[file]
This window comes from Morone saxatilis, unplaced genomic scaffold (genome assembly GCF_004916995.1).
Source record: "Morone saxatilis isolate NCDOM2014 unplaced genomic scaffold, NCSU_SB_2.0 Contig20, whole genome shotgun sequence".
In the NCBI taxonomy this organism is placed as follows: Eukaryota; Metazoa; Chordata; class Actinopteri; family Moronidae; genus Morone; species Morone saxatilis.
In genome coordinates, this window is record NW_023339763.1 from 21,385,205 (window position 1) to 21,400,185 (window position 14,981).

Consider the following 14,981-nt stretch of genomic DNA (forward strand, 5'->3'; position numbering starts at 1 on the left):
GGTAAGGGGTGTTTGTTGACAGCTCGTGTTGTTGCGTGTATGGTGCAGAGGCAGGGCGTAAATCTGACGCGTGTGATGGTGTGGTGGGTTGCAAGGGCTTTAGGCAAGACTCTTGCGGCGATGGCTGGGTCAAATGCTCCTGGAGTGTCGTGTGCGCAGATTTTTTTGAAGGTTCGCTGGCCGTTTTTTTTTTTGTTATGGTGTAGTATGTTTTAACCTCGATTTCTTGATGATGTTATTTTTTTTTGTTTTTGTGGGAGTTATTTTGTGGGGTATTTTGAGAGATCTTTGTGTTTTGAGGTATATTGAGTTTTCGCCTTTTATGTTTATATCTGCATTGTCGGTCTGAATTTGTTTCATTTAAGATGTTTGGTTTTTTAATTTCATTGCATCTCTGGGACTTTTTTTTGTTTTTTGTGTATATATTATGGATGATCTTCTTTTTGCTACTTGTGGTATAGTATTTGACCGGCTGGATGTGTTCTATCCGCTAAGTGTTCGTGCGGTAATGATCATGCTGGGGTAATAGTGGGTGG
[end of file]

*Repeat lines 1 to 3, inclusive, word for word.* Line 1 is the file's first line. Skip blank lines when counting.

This window comes from Morone saxatilis, unplaced genomic scaffold (genome assembly GCF_004916995.1).
Source record: "Morone saxatilis isolate NCDOM2014 unplaced genomic scaffold, NCSU_SB_2.0 Contig20, whole genome shotgun sequence".
In the NCBI taxonomy this organism is placed as follows: Eukaryota; Metazoa; Chordata; class Actinopteri; family Moronidae; genus Morone; species Morone saxatilis.